1991 – Jaguar XJR-S

Lot 7
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Estimation :
30000 - 35000 EUR
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Result : 25 000EUR
1991 – Jaguar XJR-S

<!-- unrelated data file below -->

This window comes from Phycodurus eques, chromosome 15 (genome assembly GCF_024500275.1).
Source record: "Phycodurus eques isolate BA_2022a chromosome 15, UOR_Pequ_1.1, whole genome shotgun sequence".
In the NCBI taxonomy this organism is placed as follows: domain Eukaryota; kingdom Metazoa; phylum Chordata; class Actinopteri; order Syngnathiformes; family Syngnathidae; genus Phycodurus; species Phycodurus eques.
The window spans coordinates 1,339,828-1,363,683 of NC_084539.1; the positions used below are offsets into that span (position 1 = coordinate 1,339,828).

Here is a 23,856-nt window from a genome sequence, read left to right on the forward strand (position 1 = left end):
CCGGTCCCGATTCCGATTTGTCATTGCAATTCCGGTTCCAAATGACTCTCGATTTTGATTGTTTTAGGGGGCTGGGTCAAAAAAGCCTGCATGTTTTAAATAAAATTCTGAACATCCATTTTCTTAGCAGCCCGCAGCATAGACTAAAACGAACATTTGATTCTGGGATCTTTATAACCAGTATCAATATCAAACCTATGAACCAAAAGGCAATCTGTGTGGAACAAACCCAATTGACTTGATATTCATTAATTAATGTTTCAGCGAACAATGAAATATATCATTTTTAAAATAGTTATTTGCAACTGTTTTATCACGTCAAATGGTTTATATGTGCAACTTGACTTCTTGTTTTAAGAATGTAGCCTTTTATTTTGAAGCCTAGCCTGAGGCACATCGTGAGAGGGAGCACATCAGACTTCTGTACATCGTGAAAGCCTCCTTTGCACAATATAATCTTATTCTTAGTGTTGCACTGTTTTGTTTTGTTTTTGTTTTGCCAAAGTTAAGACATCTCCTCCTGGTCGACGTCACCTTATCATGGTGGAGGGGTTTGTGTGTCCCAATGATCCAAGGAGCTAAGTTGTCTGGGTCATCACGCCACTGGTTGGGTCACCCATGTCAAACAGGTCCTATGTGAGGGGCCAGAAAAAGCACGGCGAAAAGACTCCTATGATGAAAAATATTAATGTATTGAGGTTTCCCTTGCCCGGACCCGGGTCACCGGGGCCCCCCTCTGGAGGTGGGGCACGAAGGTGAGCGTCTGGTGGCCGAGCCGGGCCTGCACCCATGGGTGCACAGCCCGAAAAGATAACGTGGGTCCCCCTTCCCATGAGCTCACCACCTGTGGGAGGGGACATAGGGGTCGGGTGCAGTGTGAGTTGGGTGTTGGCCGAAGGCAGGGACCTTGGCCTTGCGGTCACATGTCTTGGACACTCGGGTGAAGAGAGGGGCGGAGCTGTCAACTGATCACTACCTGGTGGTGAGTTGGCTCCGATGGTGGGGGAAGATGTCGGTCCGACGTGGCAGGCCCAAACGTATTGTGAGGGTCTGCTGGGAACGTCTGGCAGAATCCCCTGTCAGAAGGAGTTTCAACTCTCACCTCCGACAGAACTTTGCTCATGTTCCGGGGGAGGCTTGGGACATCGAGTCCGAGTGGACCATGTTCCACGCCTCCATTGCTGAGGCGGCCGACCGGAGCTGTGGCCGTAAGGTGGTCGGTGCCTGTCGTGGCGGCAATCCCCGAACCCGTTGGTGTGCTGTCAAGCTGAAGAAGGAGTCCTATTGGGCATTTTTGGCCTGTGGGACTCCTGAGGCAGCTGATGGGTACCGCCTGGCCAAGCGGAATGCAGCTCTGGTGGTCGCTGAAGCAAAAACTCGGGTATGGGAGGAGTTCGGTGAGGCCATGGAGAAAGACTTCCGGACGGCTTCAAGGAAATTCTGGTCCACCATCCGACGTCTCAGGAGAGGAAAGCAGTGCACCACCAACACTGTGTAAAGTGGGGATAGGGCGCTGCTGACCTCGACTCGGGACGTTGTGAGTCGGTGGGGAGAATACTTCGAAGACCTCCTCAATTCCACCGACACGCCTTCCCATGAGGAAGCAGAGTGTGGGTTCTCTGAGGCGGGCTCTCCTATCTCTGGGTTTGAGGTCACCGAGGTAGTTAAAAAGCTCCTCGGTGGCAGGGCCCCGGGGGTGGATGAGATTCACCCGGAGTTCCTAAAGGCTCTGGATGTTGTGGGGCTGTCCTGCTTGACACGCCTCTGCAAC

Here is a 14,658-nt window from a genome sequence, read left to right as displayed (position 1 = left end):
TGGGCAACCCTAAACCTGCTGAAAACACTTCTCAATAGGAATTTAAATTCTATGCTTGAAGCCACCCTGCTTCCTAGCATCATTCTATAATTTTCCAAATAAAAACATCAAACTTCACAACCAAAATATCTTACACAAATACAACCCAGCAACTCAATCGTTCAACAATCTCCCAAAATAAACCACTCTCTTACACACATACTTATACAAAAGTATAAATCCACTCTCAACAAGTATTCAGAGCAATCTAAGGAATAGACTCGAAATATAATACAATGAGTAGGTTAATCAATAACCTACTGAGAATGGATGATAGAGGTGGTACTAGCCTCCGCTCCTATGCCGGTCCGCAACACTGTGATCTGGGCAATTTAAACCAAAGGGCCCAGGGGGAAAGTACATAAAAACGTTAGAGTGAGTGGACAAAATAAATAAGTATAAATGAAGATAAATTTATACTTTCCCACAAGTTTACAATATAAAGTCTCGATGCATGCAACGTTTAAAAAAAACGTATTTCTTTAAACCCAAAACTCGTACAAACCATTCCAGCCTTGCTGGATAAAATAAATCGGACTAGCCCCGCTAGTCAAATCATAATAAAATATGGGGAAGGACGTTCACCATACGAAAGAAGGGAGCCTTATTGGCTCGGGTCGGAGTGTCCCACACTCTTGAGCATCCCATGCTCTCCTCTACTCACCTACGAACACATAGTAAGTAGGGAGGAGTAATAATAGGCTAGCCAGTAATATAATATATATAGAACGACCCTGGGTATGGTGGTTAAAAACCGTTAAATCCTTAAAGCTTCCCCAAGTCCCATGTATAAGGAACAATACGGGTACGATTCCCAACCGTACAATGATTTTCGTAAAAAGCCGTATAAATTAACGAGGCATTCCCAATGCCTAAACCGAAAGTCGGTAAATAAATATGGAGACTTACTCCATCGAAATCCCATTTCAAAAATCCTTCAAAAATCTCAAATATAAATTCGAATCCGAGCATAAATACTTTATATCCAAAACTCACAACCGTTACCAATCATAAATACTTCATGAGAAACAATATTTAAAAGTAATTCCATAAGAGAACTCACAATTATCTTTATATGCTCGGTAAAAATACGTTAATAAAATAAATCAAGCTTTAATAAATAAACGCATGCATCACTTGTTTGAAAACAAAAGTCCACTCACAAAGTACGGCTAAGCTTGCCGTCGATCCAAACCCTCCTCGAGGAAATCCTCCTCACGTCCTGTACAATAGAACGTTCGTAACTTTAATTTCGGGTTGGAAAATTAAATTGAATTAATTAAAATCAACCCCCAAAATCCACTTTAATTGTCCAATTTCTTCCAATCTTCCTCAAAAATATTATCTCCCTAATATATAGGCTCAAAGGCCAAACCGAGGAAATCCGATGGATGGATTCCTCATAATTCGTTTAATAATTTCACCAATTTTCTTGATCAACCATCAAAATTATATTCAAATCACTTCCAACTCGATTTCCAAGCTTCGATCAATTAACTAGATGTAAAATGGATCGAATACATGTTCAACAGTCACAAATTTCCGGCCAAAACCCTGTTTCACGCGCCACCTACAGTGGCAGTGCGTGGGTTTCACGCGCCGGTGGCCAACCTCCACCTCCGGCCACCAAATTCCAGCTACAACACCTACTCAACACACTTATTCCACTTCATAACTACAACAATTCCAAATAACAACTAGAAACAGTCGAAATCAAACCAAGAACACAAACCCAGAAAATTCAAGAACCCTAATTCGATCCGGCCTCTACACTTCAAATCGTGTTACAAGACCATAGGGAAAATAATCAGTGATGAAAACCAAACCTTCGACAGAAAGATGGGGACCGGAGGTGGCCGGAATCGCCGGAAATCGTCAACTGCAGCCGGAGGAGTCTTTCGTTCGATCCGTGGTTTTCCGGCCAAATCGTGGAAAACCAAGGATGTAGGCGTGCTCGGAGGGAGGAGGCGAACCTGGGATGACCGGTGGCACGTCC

French circulation permit Chassis n°SAJJSAES4BK177683 - XJ-S powered by TWR in its desirable V12 6L version - One of 390 examples with emblematic configuration - Well-preserved French car with a total of 100,500 kms - Service history, manuals, file and accessories Location: Lyon region Our car is a Jaguar XJR-S, the so-called "second series", i.e. equipped with the 318 hp 6-liter V12, Bilstein damping, special Dunlop tires, reinforced brakes and sporty steering. This mechanical equipment is naturally accompanied by the body kit specific to this version, including the spoiler, bumpers and rocker panels, as well as the characteristic Speedline aluminum wheels. The car is presented in its original "Brooklands Green" (HFB) configuration, with green piped "Magnolia" (AEM) leather interior and burr walnut wood trim. This is a rare French example, delivered new by the importer Franco Britannic Automobiles of Levallois-Perret on February 5, 1991, and put on the road the following February 28. Its history is clear: after being registered in the name of a Parisian company until 1998, it had only one owner before the current owner acquired it at auction in 2005, almost 19 years ago. Meticulously maintained, this XJR-S, which has just under 100,500 kms on the clock, is in an appreciable state of preservation. In fact, it has never been restored, even though the bodywork received a coat of paint many years ago. There is just one spot of corrosion at the bottom of the front left fender, which needs to be repaired, while the chrome and seals are in good condition, the wheels are flawless and the four tires are from 2021. Inside, while the front carpets would need replacing, the upholstery is in excellent condition and the woodwork looks good, even if that on the center console is a little cracked, while the headliner has been redone. Mechanically, this XJR-S performs well with regular use, as we found out during our test drive. The dynamic behavior of this sporty version of the venerable English car is clearly evident on board. The service history and invoices on file show that it has been constantly monitored and serviced. The car is accompanied by all its notebooks and manuals in their original magnolia-colored leather pouch, matching the upholstery and embossed with the Jaguar Sport logo, as well as its spare keys and jack in its original cover. In such a configuration, with such a history, in very good original condition in terms of presentation and operation, it's a particularly desirable XJR-S 6L that we're offering. All the more so as this is a truly rare car, with only 390 produced, and at the same time one of the most powerful and radical XJSs, all at a price that's still affordable. So take advantage of this exceptional opportunity. When it came out in 1975, the XJ-S had trouble erasing the memory of the Type-E it replaced. It suffered from the successive oil crises at the time of its launch, and its design, more bourgeois and less sporty than its predecessor, disconcerted many. Although the lines were sharp and in keeping with the spirit of the 1970s, the interior was more luxurious than ever and comfort on the road was imperial, the beginnings were difficult. John Egan, Jaguar's boss at the time, still believed in the XJ-S, however, and called on engineer Michael May, father of Porsche's fuel injection system, to improve its performance with a new, fuel-efficient powertrain worthy of its rank. In 1981, the noble 5.3-liter V12, with "Fire Ball" cylinder heads (high-turbulence combustion chambers), now developing an additional 10 hp (295), took its place under the hood of the XJ-S coupé, known as "HE" for High Efficiency. Two years later, in 1983, a 3.6-liter six-cylinder version was offered, along with a convertible version (XJ-SC) produced at Tickford, while the fully convertible variant, designed in collaboration with coachbuilder Karmann, would not arrive until 1988. In the same year, Jaguar Sport, the company born of Jaguar's association with the British racing team Tom Walkinshaw Racing (TWR) and its success in racing, was created.
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